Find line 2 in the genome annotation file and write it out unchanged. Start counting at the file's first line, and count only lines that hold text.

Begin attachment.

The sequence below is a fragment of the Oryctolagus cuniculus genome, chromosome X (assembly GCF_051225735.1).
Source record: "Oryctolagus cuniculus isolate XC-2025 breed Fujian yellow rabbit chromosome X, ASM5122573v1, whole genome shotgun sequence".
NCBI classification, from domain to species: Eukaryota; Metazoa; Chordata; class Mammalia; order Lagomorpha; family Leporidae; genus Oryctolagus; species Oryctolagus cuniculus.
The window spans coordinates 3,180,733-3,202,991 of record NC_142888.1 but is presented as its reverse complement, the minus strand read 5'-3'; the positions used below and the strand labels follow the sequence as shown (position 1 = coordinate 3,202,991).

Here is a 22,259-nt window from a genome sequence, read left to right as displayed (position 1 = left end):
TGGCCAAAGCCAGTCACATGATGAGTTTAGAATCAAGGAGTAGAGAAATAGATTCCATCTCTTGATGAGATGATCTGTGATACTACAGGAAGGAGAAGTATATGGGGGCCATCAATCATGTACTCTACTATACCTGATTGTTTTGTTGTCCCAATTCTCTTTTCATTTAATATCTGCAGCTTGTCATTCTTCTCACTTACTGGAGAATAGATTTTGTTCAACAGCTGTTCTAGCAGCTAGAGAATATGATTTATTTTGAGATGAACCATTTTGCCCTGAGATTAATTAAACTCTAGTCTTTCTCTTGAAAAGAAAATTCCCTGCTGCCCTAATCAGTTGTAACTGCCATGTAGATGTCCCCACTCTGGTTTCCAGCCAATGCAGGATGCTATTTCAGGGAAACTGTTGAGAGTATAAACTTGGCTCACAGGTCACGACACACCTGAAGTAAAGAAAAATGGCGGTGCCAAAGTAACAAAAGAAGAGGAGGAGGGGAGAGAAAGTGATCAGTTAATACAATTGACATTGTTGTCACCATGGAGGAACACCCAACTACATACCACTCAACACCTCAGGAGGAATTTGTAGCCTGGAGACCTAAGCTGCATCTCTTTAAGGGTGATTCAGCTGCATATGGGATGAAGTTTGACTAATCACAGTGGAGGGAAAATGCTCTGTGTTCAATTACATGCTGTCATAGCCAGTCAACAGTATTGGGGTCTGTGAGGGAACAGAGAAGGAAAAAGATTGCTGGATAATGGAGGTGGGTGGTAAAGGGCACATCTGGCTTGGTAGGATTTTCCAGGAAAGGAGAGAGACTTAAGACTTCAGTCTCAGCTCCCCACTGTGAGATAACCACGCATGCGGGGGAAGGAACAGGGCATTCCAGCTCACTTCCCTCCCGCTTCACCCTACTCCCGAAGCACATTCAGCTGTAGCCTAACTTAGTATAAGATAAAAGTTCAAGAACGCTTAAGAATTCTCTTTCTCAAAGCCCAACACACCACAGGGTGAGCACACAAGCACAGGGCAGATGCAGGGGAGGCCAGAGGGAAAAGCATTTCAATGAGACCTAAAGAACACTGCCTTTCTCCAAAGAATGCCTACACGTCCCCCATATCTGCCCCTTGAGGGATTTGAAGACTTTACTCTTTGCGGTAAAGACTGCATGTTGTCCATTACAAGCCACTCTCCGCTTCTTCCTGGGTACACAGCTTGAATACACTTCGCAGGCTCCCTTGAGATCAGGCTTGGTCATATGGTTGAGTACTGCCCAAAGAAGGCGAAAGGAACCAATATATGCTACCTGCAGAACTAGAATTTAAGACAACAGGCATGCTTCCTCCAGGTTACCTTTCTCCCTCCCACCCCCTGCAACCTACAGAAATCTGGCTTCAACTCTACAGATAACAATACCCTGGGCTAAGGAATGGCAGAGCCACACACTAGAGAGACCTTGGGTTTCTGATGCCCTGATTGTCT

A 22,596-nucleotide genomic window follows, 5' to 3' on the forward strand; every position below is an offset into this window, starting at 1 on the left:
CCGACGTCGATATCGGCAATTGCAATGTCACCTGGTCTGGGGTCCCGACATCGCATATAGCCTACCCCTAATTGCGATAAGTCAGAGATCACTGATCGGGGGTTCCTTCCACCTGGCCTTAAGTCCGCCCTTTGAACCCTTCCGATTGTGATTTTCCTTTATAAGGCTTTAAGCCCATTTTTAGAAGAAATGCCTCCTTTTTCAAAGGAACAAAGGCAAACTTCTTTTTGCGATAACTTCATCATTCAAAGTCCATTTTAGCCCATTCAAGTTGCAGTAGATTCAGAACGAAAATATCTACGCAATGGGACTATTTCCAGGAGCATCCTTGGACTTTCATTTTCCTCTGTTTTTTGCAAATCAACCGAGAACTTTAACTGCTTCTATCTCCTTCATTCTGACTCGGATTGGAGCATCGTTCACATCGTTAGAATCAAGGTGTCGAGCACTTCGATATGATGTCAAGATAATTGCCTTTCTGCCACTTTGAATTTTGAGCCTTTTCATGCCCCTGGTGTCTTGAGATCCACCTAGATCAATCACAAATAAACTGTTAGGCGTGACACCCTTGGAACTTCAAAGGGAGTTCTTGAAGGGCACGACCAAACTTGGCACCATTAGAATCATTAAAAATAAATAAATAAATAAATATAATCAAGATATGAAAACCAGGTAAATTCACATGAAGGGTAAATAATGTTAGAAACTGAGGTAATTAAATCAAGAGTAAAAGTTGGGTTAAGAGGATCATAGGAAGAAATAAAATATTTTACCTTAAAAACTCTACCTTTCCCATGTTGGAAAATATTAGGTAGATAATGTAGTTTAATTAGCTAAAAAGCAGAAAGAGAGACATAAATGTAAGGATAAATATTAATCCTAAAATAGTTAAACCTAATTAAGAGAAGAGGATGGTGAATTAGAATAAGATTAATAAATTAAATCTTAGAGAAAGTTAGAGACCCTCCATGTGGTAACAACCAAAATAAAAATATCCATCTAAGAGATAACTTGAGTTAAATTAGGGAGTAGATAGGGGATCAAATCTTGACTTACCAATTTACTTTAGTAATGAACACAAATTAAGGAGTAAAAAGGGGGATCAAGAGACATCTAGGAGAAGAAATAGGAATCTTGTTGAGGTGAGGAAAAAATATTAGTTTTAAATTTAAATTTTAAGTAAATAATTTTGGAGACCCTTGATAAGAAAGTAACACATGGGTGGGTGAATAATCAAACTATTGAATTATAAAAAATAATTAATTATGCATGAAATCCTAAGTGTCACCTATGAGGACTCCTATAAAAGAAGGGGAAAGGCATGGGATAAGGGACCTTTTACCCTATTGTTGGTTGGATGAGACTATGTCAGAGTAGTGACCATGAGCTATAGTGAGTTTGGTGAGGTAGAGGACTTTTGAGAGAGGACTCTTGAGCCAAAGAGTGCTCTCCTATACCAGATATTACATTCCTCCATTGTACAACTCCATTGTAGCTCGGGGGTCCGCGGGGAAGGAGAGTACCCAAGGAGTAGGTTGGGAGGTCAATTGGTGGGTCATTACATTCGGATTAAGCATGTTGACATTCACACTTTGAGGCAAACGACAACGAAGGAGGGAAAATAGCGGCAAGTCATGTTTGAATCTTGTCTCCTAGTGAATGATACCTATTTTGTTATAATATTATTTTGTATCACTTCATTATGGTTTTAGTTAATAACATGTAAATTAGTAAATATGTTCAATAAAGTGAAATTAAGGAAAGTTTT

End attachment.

Source record: "Oryctolagus cuniculus isolate XC-2025 breed Fujian yellow rabbit chromosome X, ASM5122573v1, whole genome shotgun sequence".